As Waltorious notes though there’s little way of knowing whether the choice is significant without playing it again, and given my stubbornness regarding this Void Rim puzzle there’s no guarantee I’ll make it through the once.

  7. Wilson says:

    Fun game. I really liked the graphical style and atmosphere. It didn’t force it on you with too much plot, which I think made it more interesting.

  8. Theory says:

    I got to chapter D, chaos, but the fucking thing didn’t save my progress. Has anyone got a save from that point? It’s a great game and I’d love to finish it.

    Edit: redid it, wasn’t so bad. I did hit a bit of poor feedback where I was crushed by a flipped crate instantly and didn’t realise the cause…thought it was scripted failure.

  9. RagingLion says:

    I’m stuck on Wasteland in chapter D. Don’t really know what to do after pushing the first crate that you have to.

    This is a great game though. It’s really engaging me and I’m interested to see where it goes.

    • JackShandy says:

      Ditto. I can tell what I have to do, but figuring out how is driving me mad. Does anyone know how to finish it/ has a link to a walkthrough?

    • Theory says:

      You’ve got to push the far left box to the left by walking off the edge. The button it hits will create somewhere for you to land.

      It’s the one unfair moment in the whole game. :-/

  10. noom says:

    Incredibly stuck on a level called [Shaft] in Chapter D. Just after Void Rim VIII I think. My options are fall off left side of platform into laser, or fall of right side of platform into laser. I literally cannot see anything else to do.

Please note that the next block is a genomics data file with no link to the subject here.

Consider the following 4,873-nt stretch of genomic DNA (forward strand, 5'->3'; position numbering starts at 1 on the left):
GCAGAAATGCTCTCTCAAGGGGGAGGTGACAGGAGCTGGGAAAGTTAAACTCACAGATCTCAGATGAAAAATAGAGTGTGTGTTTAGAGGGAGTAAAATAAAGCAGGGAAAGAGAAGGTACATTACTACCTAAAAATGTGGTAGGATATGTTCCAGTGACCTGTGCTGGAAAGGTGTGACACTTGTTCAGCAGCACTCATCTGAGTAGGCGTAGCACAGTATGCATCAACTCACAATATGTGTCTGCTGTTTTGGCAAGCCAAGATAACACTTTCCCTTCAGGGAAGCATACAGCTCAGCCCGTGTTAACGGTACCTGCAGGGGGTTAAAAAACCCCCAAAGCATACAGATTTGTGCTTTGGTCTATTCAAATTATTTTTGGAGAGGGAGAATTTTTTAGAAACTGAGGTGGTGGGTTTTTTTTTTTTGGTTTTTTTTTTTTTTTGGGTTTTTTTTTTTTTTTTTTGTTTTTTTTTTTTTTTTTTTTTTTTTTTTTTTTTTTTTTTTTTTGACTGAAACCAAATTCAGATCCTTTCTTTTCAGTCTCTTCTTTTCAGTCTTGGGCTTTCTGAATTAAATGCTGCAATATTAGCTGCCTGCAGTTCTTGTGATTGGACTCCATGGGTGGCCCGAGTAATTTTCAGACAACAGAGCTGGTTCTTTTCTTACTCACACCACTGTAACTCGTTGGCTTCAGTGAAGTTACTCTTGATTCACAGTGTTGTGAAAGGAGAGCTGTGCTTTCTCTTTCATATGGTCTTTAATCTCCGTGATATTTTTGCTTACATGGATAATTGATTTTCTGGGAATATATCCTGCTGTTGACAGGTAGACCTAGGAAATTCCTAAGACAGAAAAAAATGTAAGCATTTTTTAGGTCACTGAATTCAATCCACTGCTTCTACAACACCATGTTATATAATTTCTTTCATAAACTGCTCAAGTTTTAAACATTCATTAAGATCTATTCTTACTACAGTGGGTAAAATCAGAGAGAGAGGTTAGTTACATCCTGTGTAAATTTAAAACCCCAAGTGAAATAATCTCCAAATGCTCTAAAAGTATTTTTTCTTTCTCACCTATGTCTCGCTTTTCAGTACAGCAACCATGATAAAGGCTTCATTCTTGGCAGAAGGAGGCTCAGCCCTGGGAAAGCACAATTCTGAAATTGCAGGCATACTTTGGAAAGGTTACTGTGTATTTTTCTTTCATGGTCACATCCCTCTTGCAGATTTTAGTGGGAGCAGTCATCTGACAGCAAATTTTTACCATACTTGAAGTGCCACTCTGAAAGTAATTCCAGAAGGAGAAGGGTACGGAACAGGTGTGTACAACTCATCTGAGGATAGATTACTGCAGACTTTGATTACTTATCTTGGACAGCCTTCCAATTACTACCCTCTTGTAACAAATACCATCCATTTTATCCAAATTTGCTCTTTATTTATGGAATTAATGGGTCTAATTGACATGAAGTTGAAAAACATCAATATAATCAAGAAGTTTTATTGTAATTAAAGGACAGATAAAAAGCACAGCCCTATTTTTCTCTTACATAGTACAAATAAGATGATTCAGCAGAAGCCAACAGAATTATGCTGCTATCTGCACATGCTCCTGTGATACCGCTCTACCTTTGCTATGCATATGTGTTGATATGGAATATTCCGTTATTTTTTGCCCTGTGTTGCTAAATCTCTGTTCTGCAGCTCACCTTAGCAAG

I also perhaps did secret levels instead of “proper” levels for Chapter C.

    Whatever the case, I’ve thoroughly enjoyed playing this. Has a nice ST/Amiga era vibe to it, particularly in the sounds.

  11. parm says:

    So, I’ve played it, finished it, enjoyed it – but I’m not entirely sure I understood it. Either I’m trying to read too much into it, or I’m not reading enough into it, but either way I don’t really feel I followed what was going on. Or maybe not following what was going on is the point? I dunno. Cute, anyway, and filled a couple of hours.

  12. Gpig says:

    Finally got around to trying this. Man if you just wait to play a bunch of really good indie games at once it makes it seem like a really good week. It’s weird to think that games like this could have existed back in the NES and SNES era but just never did…or maybe I’m just selectively forgetting to hype up the present, not sure. Either way the subtly presented story with the heavy atmosphere made the puzzles much more fun. Having something pop up or the puzzles change to a new puzzle in an ice world isn’t an anathema. It’s a sign of high level of polish that takes a good puzzle game and makes it great. Said puzzle 4 times in 3 sentences.